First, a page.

The U.S. Navy has deployed new drones launched from submarines to spy out targets and enable torpedo attacks on ships sailing far beyond the horizon. By acting as the sub’s eyes and ears, the drone can greatly increase its strike range – and keep the submarine well away from any defensive weapons or sensors.
The deployment was revealed by Rear Adm. Dave Goggins, program executive officer for Submarines, in a webinar at the Naval Submarine League’s annual symposium.
Goggins called the new submarine-launched unmanned aerial system (SLUAS) “a pretty awesome capability to provide to the fleet.”
Modern torpedoes like the Mk 48 Mod 6 Advanced Technology are limited by the range of sensors. Officially the Mk 48 has a range of ‘greater than five miles’; unofficially it is believed to be somewhat over 30 miles. The problem though is that it is difficult to detect, positively identify and track a target at that sort of range from as submerged submarine.
These days submarines do not raise a periscope for an attack, which would give away their location to radar; instead, everything is done from sonar. But, depending on conditions, this might only give a ‘target solution’ – a precise fix on the target vessel – from a few miles away.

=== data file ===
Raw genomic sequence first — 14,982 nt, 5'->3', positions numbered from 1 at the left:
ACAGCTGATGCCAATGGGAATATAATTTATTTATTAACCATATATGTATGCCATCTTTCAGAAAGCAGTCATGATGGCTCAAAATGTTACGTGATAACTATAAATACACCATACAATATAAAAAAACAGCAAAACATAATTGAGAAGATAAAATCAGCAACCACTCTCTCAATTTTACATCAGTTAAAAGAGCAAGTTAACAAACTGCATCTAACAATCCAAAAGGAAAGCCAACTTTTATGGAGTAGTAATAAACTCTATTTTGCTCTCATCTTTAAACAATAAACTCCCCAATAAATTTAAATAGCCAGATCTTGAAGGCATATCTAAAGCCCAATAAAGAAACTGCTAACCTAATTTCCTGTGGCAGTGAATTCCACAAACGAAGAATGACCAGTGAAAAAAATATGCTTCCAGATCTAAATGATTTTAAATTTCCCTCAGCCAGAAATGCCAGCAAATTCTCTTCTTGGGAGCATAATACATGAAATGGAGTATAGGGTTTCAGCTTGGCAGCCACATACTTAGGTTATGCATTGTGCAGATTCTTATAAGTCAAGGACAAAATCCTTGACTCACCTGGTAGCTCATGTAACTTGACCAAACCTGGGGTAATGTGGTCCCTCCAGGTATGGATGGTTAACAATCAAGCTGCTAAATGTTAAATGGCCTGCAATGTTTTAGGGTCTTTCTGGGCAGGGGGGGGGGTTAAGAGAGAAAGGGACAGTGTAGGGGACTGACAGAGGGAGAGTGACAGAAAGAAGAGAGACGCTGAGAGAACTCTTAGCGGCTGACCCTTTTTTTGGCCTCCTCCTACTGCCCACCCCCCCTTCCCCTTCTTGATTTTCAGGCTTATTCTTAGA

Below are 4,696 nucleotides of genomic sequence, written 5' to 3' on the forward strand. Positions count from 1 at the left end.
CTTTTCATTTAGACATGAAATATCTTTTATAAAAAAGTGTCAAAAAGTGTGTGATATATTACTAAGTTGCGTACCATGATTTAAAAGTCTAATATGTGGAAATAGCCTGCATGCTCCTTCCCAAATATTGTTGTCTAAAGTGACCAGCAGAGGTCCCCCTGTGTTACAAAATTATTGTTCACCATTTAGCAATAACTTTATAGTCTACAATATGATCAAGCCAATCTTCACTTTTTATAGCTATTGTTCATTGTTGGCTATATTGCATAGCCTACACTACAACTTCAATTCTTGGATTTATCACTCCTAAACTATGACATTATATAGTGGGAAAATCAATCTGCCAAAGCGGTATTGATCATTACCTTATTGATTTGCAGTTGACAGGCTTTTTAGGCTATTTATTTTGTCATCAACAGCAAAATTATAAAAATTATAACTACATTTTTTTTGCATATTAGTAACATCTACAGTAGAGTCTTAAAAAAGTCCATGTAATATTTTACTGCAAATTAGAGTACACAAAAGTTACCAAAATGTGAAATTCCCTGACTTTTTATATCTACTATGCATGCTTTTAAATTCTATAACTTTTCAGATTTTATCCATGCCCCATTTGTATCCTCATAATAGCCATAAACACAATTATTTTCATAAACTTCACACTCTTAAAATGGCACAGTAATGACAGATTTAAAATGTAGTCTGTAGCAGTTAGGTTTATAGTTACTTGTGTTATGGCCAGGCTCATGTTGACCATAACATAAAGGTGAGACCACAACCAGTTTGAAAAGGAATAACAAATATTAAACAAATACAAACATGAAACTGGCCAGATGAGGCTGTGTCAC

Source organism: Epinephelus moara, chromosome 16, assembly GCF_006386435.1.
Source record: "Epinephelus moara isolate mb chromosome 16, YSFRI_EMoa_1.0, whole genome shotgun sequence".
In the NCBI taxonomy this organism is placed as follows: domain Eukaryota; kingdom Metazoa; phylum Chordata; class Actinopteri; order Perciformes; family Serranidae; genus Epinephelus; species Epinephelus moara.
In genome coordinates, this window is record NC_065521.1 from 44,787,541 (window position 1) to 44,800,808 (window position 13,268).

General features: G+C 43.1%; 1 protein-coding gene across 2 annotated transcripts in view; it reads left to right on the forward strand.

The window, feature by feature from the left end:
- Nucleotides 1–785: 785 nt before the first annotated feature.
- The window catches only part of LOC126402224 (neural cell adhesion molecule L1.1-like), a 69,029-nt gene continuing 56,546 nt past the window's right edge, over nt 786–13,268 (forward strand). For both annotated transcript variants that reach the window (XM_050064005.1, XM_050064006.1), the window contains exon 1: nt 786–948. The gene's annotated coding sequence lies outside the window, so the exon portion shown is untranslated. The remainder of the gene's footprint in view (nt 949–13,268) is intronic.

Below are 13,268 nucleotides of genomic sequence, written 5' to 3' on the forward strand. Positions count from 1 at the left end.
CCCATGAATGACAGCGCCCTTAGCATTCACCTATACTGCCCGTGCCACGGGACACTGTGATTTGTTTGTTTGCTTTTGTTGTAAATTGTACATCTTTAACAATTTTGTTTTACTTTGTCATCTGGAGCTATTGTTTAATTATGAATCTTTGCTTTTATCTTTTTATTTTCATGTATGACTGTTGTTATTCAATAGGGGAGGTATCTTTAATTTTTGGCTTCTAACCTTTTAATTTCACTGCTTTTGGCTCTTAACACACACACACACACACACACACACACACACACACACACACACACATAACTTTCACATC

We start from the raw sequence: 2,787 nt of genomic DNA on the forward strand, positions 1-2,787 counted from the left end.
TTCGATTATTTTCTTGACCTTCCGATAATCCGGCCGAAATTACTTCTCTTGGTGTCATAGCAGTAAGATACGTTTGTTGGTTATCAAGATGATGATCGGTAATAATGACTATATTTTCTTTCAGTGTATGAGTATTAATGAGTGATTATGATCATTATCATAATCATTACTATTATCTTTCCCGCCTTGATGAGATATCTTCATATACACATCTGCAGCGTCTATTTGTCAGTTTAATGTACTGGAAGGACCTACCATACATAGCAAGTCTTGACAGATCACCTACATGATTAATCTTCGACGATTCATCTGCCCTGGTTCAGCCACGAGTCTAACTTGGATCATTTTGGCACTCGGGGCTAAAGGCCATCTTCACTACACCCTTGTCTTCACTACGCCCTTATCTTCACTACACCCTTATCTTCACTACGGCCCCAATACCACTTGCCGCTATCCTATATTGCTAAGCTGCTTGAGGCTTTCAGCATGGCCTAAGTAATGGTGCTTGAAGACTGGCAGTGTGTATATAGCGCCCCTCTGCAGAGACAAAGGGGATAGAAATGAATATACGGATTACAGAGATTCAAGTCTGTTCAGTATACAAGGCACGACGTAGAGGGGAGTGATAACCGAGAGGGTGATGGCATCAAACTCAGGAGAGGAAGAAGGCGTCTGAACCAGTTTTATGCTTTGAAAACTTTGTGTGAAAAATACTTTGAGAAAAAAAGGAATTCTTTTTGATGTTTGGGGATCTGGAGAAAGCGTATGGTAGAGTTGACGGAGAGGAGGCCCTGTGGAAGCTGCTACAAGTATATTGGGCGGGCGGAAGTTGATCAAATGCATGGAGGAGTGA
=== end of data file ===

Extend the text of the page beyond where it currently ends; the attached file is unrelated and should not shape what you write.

The drone solves all that. It is launched underwater from a 3-inch tube normally used for noisemaking decoys, bobs to the surface and then takes off, unfolding wings and an electric propeller. Equipped with daylight and night vision cameras, it relays data back to the submerged submarine. While sonar might have difficulty picking out one specific vessel from a group, the drone can easily identify and give the exact location, speed and bearing information needed to launch a torpedo. (end of excerpt)
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